Here, she is wrapping the work in text, and the reader is to understand that the pots are inseparable not only from each other but from meaning with a capital ‘M’. She had found a way for her pots to be something other than just objects of use, an ambition which she had held for some time. It wasn’t a major work, but all the elements were there – it just took a few more years to refine things.
For a good part of her life, in Australia, England and France, Gwyn Hanssen Pigott made beautifully crafted domestic pottery when most attention was being paid and most accolades were being given to work that existed at the extremes of aesthetics. She made quiet pots during a period when the volume was turned up to eleven. Lou Reed once said to a heckler in an audience, “I can drown you out”, and there was a time in Gwyn Hanssen Pigott’s mid-career when that seemed to be her fate.
As Steve Dow noted in his article on Hanssen Pigott, although she “... never called herself an artist and hated the word ceramist ...”19, it was only when her work became contextualised as art that the mainstream arts commentators – those whose purview extends beyond the confines of the ceramics world, or simply exists outside it – began to vociferously proclaim the value of its craft origins, neatly packaged as it was within a familiar and highly recognisable pictorial language.
When the critic Christopher Allen, recently writing in The Australian in an article tellingly titled ‘Ceramist’s picture-perfect suites’20, states that “... in the 1980s, a particularly ill-conceived hybrid art form arose, known as ceramic sculpture, embraced largely by women and supported by an ill-digested mixture of theories about craft, folk-art and feminism”21, the products of which “... varied from faux-naif whimsy to ideological kitsch ... almost (all) uniformly dreadful”22, one gets a pretty accurate appraisal of how many in the art world viewed much of what was celebrated within the ceramics world. Those who worked in the fine arts wanted potters to be potters, while many of those in the ceramics world desperately wanted to be considered artists. Paradoxically, the fine arts contingent felt quite content to relegate all ceramics to a position somewhat below art, until a potter presented them with work which, quite literally, looked like art, while still being pottery.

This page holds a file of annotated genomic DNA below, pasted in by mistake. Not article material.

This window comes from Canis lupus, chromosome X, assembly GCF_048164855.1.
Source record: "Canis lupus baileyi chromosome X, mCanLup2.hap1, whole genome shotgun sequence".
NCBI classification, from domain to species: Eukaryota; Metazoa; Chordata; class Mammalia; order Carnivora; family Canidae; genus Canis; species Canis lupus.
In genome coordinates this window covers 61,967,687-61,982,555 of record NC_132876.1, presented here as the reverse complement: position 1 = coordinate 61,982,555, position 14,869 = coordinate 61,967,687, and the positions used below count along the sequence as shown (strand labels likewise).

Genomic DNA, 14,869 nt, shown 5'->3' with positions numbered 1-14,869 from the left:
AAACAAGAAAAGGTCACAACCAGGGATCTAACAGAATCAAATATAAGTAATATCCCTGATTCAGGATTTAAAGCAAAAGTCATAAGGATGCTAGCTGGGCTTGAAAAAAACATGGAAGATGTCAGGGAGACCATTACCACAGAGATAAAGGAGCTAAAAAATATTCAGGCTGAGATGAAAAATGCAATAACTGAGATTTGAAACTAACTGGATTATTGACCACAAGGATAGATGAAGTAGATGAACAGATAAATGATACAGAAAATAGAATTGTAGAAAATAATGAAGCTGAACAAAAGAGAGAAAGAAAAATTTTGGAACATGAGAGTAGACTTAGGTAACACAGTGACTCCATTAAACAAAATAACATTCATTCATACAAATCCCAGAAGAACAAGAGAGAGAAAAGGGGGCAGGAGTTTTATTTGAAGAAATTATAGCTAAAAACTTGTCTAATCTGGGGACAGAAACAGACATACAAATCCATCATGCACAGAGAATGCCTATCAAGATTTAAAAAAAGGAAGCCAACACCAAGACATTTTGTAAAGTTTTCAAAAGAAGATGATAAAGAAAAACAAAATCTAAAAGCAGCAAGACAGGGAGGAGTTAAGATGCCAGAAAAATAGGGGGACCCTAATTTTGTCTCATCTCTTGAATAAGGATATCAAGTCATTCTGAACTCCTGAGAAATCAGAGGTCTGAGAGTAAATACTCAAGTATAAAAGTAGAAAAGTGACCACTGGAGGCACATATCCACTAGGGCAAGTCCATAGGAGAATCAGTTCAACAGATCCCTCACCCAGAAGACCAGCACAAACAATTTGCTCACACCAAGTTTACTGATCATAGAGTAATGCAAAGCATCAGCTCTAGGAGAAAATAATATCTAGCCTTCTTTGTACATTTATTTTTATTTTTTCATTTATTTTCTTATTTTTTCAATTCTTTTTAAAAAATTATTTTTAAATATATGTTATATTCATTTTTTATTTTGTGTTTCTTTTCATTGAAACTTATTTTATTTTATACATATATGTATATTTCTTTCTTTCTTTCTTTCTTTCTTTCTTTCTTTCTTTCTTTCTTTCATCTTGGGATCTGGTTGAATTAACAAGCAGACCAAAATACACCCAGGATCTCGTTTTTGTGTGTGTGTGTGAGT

By the early 1990s Hanssen Pigott’s work had arrived at its final configuration.
The groupings of pots now included taller shapes as well as bowls and beakers, teapots and cups. The early work, made at Netherdale in Queensland where Hanssen Pigott had moved in 1989, was a little clunky – the odd, elongated cone shapes of the vases were more smoke-stack than fragile Morandi, especially when glazed in the darker tenmoku blacks and browns; but by the mid-1990s it was pretty well all there, with the fine porcelain clays clothed in exquisitely nuanced whites and ivory creams through the palest blues, greens and yellows. The bottle shapes were more resolved, the cylindrical beakers and bowls had lost the broad French peasant foot and, seen individually, each piece became almost the idea of a pot, or perhaps the ideal. All of Gwyn Hanssen Pigott’s considerable technical skills were brought to bear on the simplest and most pared-down of objects, which, when gathered together
in groups of three or four or even twenty or more, achieved a kind of critical mass fuelled by their shared simplicity. It was a case of less is more and more of less, more or less.
As the groupings became increasingly larger, so did her reputation. She showed extensively in both Australia and overseas and obtained representation at galleries that had hitherto been merely unobtainable goals for Australian ceramics artists, or indeed any Australian artist.
In 2000 she moved back to South East Queensland, and over the next decade exhibited her pots at the highest level in Canada, the USA, England, Europe and Asia. In Australia her work broke boundaries as well as records for the kind of prices a living potter could achieve. She was the one who made it, and in doing so she paved the way for others to follow.
There is much to analyse in Gwyn Hanssen Pigott’s later work, far more than can be done in an
essay like this. Her arrangements of historical collections at museums like the Smithsonian are just one example of an artist whose oeuvre straddles art, craft, curatorial intervention and interior design in a bravura display of ... well, that is still to be decided. Beauty, certainly. Meaning, perhaps. In terms of this little corner of art history, she changed the world.